You’ve probably had it – or know what it is; Lebkuchen is a German delicacy commonly found at German-style Christmas markets, as well as other festivals and events. But do you know the origins of the word Lebkuchen? They can be traced back hundreds of years!
As you may know, Lebkuchen is a German treat that is similar to gingerbread. At Christmas markets, it often takes on a heart-shaped form and is topped with icing that spells out messages of joy. The treats can vary in shape and flavor; some are round, some are spicy and others are sweet.
The origins of the holiday delicacy can be traced to ancient times; the Egyptians, Greeks and Romans believed that honey had magical healing powers, so they created a “honey cake” similar to what we now know as Lebkuchen. Some people wore these honey cakes around their neck as a sort of protection against evil. Honey cake has even been found in the tombs of pharaohs who died 4,000 years ago!
But the German-style Lebkuchen we know today first arose in the 13th century. German monks in Ulm and Nuremberg had heard about the healing powers of the magical honey cakes, so they brought the delicacies into the monasteries. Although the origins of the word Lebkuchen itself remain unclear, it is suspected that it comes from the Latin word libum (Fladen, or “flat bread”) or the German word Laib (loaf).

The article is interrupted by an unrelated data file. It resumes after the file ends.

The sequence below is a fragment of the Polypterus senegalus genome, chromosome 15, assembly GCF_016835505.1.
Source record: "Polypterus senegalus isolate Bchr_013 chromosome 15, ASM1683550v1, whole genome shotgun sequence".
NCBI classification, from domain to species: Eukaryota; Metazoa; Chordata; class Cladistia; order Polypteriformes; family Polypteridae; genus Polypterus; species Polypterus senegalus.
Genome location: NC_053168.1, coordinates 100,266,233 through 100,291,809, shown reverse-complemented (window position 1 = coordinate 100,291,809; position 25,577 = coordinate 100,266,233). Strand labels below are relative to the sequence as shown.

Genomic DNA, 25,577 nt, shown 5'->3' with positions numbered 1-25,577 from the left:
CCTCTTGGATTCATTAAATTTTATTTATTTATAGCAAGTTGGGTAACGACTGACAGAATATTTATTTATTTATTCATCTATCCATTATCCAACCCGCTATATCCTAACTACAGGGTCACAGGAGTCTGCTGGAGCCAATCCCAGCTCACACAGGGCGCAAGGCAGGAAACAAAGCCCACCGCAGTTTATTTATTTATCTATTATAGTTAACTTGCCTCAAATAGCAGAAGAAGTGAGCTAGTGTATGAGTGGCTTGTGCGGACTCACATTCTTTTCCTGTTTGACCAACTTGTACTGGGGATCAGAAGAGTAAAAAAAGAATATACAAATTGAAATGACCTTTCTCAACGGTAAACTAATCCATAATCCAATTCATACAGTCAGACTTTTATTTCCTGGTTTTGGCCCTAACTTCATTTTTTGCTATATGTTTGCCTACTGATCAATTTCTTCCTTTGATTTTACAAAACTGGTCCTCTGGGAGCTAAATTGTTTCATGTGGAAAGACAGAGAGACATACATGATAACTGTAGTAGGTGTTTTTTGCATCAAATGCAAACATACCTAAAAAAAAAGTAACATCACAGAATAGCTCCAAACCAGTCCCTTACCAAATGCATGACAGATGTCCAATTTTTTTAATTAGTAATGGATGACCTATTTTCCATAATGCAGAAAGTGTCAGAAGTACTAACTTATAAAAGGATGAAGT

And while some Germans refer to it as Lebkuchen, others call the delicacy Pfefferkuchen (“pepper cake”), since many types of spices can be added to the cake (and all spices used to be referred to as types of Pfeffer).
In some regions of Germany, it has also been referred to as Lebenskuchen (“cake for life”), Magenbrot (“bread for the stomach”), Labekuchen or Leckkuchen. In most cases, the words either describe the supposed healing properties of the delicacy or use a more general description of its ingredients or appearance.
But one thing is clear: Lebkuchen has become an important part of German culture. Whether you’re at Oktoberfest or a Christmas market (during normal, non-pandemic times), you’re bound to find rows of Lebkuchen hearts and stars lining the booths of vendors. So when you bring your friends and family a souvenir from Germany, don’t tell them it’s gingerbread; refer to it as Lebkuchen!
By Nicole Glass, German Embassy